Cisco IOS Voice Troubleshooting and Monitoring -- Troubleshooting Tools

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This article presents information about the variety of tools available to assist you in troubleshooting your voice network, including information on using router diagnostic commands, Cisco network management tools, and third-party troubleshooting tools.
This article presents information about the variety of tools available to assist you in troubleshooting your voice network, including information on using router diagnostic commands, Cisco network management tools, and third-party troubleshooting tools.

Latest revision as of 16:50, 16 October 2012

This article presents information about the variety of tools available to assist you in troubleshooting your voice network, including information on using router diagnostic commands, Cisco network management tools, and third-party troubleshooting tools.

Guide Contents
Troubleshooting Cisco IOS Voice Overview
Debug Command Output on Cisco IOS Voice Gateways
Filtering Troubleshooting Output
Cisco VoIP Internal Error Codes
Troubleshooting Cisco IOS Voice Telephony
Troubleshooting Cisco IOS Voice Protocols
Troubleshooting Cisco IOS Telephony Applications
Monitoring the Cisco IOS Voice Network
Cause Codes and Debug Values


Using Router Diagnostic Commands

Cisco routers provide numerous integrated commands to assist you in monitoring and troubleshooting your internetwork.

  • show commands help you monitor installation behavior and normal network behavior, and isolate problem areas.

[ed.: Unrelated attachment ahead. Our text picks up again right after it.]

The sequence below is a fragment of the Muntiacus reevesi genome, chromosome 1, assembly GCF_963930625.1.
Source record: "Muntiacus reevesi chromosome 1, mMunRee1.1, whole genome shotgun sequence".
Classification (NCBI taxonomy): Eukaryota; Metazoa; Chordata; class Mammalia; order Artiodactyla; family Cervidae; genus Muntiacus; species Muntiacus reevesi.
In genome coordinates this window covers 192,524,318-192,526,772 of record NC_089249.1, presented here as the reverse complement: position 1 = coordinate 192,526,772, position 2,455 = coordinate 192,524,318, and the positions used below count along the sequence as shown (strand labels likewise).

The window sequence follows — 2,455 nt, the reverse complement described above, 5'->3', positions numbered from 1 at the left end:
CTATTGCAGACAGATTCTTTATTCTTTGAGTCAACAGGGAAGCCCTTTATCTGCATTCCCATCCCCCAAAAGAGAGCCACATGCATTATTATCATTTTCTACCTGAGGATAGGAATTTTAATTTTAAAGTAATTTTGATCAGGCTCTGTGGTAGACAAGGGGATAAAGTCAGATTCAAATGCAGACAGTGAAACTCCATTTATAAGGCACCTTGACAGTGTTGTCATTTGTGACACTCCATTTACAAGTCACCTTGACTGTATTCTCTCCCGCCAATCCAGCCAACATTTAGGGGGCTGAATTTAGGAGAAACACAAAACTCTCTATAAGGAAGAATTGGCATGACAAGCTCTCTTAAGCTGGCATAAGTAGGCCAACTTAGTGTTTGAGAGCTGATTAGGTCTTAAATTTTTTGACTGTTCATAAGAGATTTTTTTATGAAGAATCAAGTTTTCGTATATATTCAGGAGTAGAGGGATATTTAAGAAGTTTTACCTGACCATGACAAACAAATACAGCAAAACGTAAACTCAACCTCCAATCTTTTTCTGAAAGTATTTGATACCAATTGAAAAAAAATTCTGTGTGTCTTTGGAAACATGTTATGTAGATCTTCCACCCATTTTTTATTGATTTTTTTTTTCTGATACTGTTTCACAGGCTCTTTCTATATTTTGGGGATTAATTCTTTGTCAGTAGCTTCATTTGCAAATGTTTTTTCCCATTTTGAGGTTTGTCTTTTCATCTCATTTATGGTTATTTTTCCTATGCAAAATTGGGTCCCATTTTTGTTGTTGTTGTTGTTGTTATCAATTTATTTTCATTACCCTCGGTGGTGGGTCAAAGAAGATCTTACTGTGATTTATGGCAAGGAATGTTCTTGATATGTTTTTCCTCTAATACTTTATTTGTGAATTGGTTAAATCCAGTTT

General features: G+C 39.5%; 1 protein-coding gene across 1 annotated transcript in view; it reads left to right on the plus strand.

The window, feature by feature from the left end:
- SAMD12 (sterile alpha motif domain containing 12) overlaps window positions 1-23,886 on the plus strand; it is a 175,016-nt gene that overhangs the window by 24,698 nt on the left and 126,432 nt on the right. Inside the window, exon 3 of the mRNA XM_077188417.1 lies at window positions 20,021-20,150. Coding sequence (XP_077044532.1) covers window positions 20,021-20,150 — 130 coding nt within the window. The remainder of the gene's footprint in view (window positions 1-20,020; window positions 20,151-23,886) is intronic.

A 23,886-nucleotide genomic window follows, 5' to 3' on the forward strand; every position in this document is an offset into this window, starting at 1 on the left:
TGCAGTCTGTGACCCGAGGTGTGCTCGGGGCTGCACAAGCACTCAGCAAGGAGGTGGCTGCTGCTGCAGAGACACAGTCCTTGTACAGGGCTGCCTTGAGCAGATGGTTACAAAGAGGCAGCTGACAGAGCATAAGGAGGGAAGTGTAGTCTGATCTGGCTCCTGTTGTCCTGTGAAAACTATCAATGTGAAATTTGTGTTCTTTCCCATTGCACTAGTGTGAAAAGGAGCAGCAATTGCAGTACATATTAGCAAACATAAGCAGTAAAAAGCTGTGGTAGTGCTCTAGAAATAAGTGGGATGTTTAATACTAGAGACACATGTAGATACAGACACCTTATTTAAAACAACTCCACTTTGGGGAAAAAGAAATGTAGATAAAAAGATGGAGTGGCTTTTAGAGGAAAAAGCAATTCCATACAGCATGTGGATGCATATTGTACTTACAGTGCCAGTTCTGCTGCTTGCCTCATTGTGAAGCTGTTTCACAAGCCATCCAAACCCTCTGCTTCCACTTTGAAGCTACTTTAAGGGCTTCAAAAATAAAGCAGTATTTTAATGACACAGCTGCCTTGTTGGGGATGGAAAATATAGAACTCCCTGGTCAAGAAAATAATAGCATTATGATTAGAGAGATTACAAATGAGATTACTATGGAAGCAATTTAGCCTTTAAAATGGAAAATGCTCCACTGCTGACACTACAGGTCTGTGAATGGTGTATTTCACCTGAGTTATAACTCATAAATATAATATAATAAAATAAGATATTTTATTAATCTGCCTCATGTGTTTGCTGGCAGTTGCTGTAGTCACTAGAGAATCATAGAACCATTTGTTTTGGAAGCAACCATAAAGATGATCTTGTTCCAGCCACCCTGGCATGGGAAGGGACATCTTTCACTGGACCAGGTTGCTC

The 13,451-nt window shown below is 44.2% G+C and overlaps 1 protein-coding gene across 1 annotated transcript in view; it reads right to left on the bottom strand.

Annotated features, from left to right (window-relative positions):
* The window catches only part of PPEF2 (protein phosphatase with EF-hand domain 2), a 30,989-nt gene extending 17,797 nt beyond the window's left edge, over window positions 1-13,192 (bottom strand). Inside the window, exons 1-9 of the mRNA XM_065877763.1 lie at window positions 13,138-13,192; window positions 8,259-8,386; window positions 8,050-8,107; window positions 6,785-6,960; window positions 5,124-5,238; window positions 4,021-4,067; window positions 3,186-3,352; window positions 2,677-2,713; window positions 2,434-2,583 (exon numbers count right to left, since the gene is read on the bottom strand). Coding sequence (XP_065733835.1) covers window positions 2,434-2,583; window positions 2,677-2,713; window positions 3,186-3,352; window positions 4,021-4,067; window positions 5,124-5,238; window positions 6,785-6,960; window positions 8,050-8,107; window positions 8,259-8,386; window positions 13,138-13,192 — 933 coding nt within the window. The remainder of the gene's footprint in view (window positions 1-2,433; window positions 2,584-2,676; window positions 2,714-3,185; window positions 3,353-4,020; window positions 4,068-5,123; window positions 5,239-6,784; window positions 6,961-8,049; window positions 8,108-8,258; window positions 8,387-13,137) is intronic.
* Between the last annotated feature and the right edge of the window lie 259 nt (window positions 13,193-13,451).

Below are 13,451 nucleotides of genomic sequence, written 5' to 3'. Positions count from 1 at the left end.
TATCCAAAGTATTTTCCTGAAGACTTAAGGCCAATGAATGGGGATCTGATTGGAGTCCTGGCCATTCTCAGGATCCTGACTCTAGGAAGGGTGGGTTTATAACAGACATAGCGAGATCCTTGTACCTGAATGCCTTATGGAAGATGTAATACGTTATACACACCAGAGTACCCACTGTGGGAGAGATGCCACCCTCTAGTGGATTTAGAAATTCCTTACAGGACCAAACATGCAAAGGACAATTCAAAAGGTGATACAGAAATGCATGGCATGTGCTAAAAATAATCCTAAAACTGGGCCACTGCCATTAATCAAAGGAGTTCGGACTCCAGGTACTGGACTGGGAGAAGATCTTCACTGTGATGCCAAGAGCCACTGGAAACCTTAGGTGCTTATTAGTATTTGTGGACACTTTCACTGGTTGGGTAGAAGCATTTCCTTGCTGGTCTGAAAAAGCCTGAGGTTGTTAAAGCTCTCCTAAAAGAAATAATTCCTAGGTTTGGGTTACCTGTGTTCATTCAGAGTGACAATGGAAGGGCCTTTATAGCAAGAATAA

• debug commands help you isolate protocol and configuration problems.
  • ping commands help you determine connectivity between devices on your network.
  • trace commands provide a method of determining the route by which packets reach their destination.

Using show Commands

show commands are powerful monitoring and troubleshooting tools. You can use show commands to perform a variety of functions:

  • Monitor router behavior during initial installation.
  • Monitor normal network operation.
  • Isolate problem interfaces, nodes, media, or applications.
  • Determine when a network is congested.
  • Determine the status of servers, clients, or other neighbors.

The following are some of the most common show commands:

  • show version-Displays the configuration of the system hardware, the software version, the names and sources of configuration files, and the boot images.
  • show running-config-Displays the router configuration currently running.
  • show startup-config-Displays the router configuration stored in NVRAM.
  • show interfaces-Displays statistics for all interfaces configured on the router or access server. The resulting output varies, depending on the network for which an interface has been configured.
  • show controllers-Displays statistics for interface card controllers.